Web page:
Segment 2


When Crain was in the armada heading towards the beaches [Annotator's Note: during the invasion of Sicily, July 1943], 1 of the parachute sticks [Annotator's Note: term for a plane load of paratroopers] that was flying in for the night invasion crashed in the water. Crain was on the USS Florence Nightingale. The ship circled around and picked up the airmen.Crain's boat landed on Easy Red sector of Omaha beach on D-Day [Annotator's Note: Invasion of Normandy, June 1944]. Crain landed elements of the 29th Infantry Division on Omaha beach. Crain says that it was every bit as bloody as depicted in Saving Private Ryan. Every time they returned to the ship they returned wounded and bodies back to the ship. After the ship was full they unloaded the wounded and the bodies back in England.They then went to the Mediterranean to get ready for the invasion of southern France. The invasion of southern France was rather uneventful in relation to the D-Day landings. On the way back to the ship on the day of the landings a spent artillery shell crashed through the bottom of the boat and almost caused it to sink.After that there was no need for amphibious landings in Europe. Crain and his men went back to the states. They performed a major overhaul and then were sent through the Panama Canal.Once in the Pacific Crain took on troops to invade Okinawa. Late in the evening on 1 April [Annotator's Note: 1 April 1945] a suicide plane [Annotator's Note: kamikaze] hit their ship and put it out of commission.Crain was thrilled to be able to get out of the States and see the world a little bit. Everyone griped and complained about various things but at the end of the day it was a thrill for Crain to see the world.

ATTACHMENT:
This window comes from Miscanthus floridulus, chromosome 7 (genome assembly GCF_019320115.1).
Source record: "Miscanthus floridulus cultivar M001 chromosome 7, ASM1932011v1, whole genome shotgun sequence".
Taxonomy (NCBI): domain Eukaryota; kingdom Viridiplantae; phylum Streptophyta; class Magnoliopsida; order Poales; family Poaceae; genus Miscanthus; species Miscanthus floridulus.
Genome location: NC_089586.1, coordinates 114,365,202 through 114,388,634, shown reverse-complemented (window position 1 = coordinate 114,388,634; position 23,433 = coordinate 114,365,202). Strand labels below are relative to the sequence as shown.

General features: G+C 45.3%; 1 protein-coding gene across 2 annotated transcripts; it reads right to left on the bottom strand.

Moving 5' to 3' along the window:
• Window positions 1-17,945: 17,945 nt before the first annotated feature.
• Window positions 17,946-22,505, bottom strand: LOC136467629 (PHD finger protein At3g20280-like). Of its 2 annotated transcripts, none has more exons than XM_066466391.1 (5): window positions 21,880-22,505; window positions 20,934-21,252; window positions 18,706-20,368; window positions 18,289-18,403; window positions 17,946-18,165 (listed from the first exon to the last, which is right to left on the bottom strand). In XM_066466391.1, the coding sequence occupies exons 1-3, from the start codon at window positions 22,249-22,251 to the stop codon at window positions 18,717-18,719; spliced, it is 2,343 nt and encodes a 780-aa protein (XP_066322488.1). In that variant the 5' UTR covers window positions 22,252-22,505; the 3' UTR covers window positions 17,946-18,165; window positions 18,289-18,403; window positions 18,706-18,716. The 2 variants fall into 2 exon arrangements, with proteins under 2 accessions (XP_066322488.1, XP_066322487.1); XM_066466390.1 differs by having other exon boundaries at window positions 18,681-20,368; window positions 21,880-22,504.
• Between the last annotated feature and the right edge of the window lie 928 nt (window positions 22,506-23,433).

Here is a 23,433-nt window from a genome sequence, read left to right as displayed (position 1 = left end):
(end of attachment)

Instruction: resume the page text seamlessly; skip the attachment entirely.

All oral histories featured on this site are available to license. The videos will be delivered via mail as Hi Definition video on DVD/DVDs or via file transfer. You will be purchasing the oral history in its entirety but will be free to use only specific clips. Please contact the Museum at if you are interested in licensing this content. Please allow up to two weeks for file delivery or delivery of the DVD to your postal address. See more information at